Agony Shorthand

Wednesday, October 20, 2004

My first Fahey, bought on LP years ago, is still my favorite Fahey, though the expanded CD versions of "The Transfiguration of Blind Joe Death" and "The Dance of Death and Other Plantation Favorites" come awful close. This one was brought back to the fore because of a friend's toddler who falls asleep to John Fahey every night. He'd wrecked the CD I'd made them, as toddlers do, and I got it out to roast up for him one more time & therefore gave it a spin. It's no less revelatory than the first time I heard the record, and this outstanding CD adds in early 1959 versions of the 1963 and 1967 sessions that made it to the "stereo" LP -- essentially two complete LPs of the same set of songs. Fahey, who had up to this point in his young life been one of America's foremost blues obsessives and door-to-door discoverers of the 1920s-era pioneers, added his own name to the pantheon of dazzlingly inventive guitar players in a matter of minutes -- before track 1, "On Doing an Evil Deed Blues", is complete. His all-instrumental plucking and sliding is perhaps the best update of original recipe delta blues ever, putting him in a mood-creating league with his heroes like MISSISSIPPI JOHN HURT, CHARLEY PATTON and SKIP JAMES, while adding an intricate, almost professorial complexity to the tunings and scales. Something about a good John Fahey number: every strum, every chord, is rendered in rich, full, glistening detail, so that it continues ringing and echoing even as the next upstroke or downstroke or slide down the frets is complete. I don't know how he did or learned it, but this is a guy who could wring incredible depth out of a relatively simple instrument.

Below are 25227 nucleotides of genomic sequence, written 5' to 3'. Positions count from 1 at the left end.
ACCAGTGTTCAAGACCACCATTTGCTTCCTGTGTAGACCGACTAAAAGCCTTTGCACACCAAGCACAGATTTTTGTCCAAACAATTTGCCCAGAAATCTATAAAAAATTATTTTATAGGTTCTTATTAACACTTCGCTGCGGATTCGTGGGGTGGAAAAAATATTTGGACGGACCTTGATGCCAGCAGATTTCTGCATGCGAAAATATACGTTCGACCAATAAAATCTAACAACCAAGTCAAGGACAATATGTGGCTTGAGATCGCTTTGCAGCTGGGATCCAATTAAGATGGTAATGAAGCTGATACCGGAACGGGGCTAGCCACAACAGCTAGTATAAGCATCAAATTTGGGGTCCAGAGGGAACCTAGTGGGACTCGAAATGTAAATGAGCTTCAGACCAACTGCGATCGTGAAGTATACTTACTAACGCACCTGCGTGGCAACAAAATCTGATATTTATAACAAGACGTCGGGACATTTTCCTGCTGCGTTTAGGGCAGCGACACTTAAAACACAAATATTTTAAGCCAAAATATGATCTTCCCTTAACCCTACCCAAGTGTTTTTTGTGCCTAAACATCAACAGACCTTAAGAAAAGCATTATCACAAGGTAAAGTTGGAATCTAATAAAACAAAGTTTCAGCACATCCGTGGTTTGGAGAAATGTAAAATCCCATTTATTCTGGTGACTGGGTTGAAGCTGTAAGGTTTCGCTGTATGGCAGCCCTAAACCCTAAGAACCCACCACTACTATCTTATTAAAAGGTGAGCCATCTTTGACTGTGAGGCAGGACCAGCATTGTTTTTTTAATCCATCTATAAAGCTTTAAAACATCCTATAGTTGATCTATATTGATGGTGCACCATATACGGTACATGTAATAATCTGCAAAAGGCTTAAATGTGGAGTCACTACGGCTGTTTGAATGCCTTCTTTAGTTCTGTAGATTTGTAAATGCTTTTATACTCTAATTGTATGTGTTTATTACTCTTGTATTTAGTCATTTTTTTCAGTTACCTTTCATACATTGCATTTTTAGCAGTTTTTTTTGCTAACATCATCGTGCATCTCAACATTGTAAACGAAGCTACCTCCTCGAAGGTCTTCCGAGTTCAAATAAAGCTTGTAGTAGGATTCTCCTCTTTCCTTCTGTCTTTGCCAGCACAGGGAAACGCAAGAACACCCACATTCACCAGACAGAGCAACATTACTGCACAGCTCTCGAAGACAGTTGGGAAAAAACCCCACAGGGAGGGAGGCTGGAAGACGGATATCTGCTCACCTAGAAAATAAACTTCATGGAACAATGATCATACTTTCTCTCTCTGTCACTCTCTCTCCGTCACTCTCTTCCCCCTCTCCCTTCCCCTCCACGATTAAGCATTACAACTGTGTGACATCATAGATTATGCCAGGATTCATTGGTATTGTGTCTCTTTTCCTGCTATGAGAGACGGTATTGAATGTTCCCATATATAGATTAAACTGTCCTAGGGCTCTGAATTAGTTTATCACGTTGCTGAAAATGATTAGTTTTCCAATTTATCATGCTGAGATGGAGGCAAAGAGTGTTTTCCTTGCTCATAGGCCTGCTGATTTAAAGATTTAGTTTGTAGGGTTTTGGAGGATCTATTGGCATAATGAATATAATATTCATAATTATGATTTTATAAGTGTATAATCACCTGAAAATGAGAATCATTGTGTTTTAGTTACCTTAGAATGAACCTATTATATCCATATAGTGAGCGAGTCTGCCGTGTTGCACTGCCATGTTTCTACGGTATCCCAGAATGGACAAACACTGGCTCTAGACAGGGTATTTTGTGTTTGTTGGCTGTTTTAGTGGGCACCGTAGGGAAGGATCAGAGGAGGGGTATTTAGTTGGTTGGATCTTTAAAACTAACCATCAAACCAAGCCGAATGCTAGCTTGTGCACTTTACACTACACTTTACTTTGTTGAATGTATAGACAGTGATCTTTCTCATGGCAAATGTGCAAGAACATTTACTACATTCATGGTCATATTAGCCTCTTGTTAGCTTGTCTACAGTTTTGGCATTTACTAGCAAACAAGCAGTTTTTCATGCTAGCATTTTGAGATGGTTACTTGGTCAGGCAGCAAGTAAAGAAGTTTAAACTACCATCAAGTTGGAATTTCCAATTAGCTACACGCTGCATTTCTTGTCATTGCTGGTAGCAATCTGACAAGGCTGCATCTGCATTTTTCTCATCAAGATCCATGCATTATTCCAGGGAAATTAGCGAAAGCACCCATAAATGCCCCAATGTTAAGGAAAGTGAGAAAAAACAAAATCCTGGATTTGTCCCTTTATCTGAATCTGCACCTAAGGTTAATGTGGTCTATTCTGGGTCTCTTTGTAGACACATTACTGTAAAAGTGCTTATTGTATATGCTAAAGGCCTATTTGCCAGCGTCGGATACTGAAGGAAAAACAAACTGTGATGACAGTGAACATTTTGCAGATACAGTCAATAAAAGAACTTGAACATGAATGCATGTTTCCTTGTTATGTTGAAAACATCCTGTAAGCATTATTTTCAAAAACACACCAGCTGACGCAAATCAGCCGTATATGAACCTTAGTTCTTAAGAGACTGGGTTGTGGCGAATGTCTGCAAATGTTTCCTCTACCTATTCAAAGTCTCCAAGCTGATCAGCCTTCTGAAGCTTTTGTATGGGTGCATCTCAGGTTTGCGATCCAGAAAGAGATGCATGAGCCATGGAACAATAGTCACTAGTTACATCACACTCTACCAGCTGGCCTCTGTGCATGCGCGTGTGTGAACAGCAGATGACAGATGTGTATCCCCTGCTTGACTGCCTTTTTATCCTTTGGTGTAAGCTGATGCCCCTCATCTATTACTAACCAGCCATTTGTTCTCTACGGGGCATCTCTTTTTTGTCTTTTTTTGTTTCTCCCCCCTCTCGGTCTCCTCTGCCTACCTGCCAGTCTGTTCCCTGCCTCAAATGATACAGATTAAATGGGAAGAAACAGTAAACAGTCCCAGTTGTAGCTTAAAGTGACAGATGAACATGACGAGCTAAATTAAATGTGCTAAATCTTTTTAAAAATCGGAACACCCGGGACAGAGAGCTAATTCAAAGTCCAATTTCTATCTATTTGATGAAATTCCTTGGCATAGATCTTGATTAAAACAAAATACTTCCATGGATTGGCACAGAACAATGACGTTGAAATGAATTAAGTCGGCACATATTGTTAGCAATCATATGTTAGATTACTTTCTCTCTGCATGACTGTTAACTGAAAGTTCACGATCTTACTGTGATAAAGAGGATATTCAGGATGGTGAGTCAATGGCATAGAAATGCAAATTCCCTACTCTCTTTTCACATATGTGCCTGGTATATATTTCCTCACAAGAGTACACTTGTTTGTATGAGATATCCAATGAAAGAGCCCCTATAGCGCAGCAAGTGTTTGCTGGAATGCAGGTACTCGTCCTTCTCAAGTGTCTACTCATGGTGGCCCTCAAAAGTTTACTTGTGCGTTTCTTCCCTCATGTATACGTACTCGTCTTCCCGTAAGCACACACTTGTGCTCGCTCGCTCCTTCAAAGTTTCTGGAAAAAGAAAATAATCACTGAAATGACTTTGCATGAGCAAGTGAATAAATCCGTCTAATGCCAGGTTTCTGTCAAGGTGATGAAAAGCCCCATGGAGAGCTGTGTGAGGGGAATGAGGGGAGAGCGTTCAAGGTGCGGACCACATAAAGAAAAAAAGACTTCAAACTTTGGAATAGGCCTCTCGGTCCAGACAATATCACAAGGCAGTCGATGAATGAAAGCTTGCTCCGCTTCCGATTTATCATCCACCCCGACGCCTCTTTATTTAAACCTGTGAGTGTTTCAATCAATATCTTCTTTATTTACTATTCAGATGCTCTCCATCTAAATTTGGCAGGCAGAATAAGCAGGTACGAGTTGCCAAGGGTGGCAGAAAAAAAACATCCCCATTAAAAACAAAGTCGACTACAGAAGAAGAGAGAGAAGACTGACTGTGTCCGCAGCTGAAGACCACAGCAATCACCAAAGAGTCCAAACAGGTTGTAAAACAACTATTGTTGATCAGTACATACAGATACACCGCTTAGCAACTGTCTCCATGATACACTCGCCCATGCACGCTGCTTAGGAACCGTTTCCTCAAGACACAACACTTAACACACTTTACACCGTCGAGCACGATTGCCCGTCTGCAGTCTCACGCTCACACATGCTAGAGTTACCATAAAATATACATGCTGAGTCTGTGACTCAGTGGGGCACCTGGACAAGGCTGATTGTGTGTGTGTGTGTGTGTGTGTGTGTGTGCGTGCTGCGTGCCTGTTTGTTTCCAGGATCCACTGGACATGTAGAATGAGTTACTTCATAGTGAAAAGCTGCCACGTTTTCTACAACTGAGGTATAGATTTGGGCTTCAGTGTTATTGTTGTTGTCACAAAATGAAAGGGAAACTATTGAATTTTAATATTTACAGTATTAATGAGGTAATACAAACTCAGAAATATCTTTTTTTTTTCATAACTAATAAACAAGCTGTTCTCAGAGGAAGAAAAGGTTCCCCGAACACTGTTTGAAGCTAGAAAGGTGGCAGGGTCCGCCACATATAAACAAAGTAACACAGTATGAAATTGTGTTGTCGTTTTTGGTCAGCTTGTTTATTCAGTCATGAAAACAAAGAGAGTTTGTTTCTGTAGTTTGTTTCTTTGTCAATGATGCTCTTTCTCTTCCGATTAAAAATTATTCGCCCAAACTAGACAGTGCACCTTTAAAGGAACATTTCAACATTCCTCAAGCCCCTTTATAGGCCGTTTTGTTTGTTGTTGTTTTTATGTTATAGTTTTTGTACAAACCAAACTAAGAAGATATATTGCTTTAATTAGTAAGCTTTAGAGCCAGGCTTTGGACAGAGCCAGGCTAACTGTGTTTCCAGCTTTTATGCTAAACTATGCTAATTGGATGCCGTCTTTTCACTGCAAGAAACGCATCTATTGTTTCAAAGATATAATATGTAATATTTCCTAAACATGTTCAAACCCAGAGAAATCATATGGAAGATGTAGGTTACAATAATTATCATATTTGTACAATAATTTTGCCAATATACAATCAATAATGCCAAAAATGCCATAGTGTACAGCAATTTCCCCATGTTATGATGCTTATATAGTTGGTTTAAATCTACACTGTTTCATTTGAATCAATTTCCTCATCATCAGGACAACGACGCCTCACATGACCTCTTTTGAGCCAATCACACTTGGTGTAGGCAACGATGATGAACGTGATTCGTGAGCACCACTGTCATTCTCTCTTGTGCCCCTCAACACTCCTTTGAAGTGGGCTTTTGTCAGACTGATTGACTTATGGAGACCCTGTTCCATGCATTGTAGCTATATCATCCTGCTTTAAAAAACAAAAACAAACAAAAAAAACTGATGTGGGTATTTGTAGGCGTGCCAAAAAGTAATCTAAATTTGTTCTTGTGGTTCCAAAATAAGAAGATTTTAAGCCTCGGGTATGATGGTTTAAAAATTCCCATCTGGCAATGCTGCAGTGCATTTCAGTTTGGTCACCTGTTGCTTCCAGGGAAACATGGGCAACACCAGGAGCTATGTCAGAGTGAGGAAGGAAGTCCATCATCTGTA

Hearing a weirdly-scoped track like this record's "Uncloudy Day" again this week helped me to realize the link between this early Fahey and his final experimental recordings from a few years ago. He was pushing instrumental guitar boundaries HARD even back then, while keeping them within the folk/blues "idiom" (as it were -- now I'm talkin' like a poindexter professor). The CD adds 10-minute wackjob called "The Transcendental Waterfall" which gives the best hint of Fahey's eventual move into more "eastern" guitar patterns, as well as a BLIND BLAKE cover. I think that just about any initial exploration into the multilayered universe of John Fahey recordings has got to include high points such as "In Christ There is No East and West" and "Desperate Man Blues", or you're missing some of the very best representations of what he was about & capable of. If you're looking for an excuse to get started, I urge you to strongly consider this one as you brave the man's extensive back catalog.